Cybersecurity Framework 2.0: Spotlight on Governance

The National Institute of Standards (NIST) provides a welcome update to its Cybersecurity Framework.

NIST Cybersecurity Framework 2.0

NIST has announced a long-awaited update to its Cybersecurity Framework (CSF 2.0) that could help organizations deploy cybersecurity initiatives more effectively. For managed services providers (MSPs), the new update could also help broaden the appeal of following the CSF recommendations for clients.

Although the CSF provides guidelines and best practices for improving cybersecurity for any company, the original target was critical infrastructure providers. The framework served as voluntary guidance for these organizations to better manage and reduce their cybersecurity risk and foster better security communication.

For MSPs and their clients, the most important updates to CSF 2.0 cover the intended audience of the guidance, the addition of governance to the core functions covered by the document, and guidance related to privacy and emerging technologies like artificial intelligence (AI).

Expanding CSF to a Broader Audience

In 2013, CSF was primarily concerned with helping improve cybersecurity for critical infrastructure, which was seen as particularly vulnerable. The best practices in the document were broadly applicable. Still, the general tone of the document did not make it easy for companies outside of those markets to apply the concepts to their security efforts.

The guidance has been revised and has a more general approach. NIST has included various resources to help different types of companies define and create cybersecurity plans. Some examples are references, pre-formatted organizational and community profiles, and quick-start guides, including resources for small businesses. The new version has also been aligned with President Biden’s National Cybersecurity Strategy.

Addressing Privacy Concerns and AI Risks

CSF 2.0 can be used with two other new frameworks from NIST: the NIST Privacy Framework and the NIST Artificial Intelligence Risk Management Framework (AI RMF). Together, these frameworks will help organizations improve privacy in the context of cybersecurity while also addressing emerging risks from AI and other new technologies.

A New CSF Function: Governance

The most important CSF update may be the addition of governance to the core functions identified in the guidance. The original CSF included five core functions:

  1. Identify (understanding risk across the organization)
  2. Protect (safeguards for delivery of critical services)
  3. Detect (identifying cybersecurity incident occurrences)
  4. Respond (taking action once an incident is detected)
  5. Recover (planning for restoration of services affected by an attack)

The new sixth function, Govern, addresses organizational structures, communication, and information sharing. The other five functions have also been restructured, with several categories moved to the governance function.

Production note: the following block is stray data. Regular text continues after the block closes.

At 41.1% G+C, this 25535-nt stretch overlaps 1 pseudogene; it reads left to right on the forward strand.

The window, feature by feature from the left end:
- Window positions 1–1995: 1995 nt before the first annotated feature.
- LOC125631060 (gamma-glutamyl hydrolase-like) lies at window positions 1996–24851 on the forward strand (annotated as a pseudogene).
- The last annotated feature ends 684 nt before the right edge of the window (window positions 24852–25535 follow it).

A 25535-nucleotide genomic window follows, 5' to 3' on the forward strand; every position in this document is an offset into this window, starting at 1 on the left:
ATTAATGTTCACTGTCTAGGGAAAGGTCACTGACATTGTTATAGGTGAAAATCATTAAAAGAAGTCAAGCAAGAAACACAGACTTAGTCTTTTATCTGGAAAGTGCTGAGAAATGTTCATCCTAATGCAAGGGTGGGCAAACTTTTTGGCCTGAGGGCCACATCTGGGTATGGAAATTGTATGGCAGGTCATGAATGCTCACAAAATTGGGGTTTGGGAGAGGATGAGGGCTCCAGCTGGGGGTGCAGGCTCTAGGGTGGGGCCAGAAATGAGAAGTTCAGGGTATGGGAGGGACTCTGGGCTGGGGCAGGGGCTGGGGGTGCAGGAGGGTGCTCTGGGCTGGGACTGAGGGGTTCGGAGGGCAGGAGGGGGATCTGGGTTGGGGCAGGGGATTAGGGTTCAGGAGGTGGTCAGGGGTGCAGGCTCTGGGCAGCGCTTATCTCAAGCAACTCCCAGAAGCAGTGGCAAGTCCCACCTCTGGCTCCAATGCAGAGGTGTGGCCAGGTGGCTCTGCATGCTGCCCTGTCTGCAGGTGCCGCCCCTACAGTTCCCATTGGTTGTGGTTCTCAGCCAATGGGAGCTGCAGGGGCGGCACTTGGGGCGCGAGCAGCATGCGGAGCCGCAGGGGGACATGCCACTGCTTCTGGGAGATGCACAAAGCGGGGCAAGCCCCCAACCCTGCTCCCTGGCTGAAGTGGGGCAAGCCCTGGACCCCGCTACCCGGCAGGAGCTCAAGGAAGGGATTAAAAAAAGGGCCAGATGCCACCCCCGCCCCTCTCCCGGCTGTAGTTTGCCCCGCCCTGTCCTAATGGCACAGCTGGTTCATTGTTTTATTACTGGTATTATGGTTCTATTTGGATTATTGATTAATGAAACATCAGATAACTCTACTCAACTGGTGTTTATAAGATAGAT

The Govern function covers how an organization can make and execute internal decisions around cybersecurity in the same way senior leadership assesses legal, financial, and other risks. This gives companies a roadmap for creating a comprehensive cybersecurity governance program to mitigate risks and improve responsiveness. This is critical for improving cybersecurity posture.

For MSPs, the CSF guidance provides a framework for helping clients better organize their cybersecurity activities, including:

  • Preparing their cybersecurity plans based on regulatory requirements, engaging management, and investing in cyber insurance
  • Assessing risks
  • Leveraging processes, policies, and technology to protect data and systems and engaging in cybersecurity awareness training
  • Deploying detection technologies, including a 24/7 security operations center (SOC)
  • Creating incident response plans
  • Developing recovery plans that leverage backup/recovery technology, defining communication protocols, and post-incident analysis.

Overall, the updated CSF makes it more straightforward for organizations large and small to apply these best practices to their cybersecurity strategies. By including governance as a core function, CSF 2.0 provides a roadmap for creating a comprehensive program that mitigates risks, improves responsiveness, and ultimately strengthens an organization’s cybersecurity posture.

Siroui Mushegian, CIO, Barracuda

Siroui Mushegian is Chief Information Officer (CIO) at Barracuda. Siroui joined Barracuda from BlackLine, where she was responsible for all aspects of BlackLine’s internal corporate IT. Before BlackLine, she held executive IT leadership roles at PBS’s WNET New York Public Media, the NBA, Ralph Lauren, and Time, Inc. Bringing more than 20 years of executive and IT leadership experience, Siroui has successfully built strong operational environments that eliminate technology silos, elevated the maturity and impact of technology within her enterprises and delivered measurable and scalable business outcomes.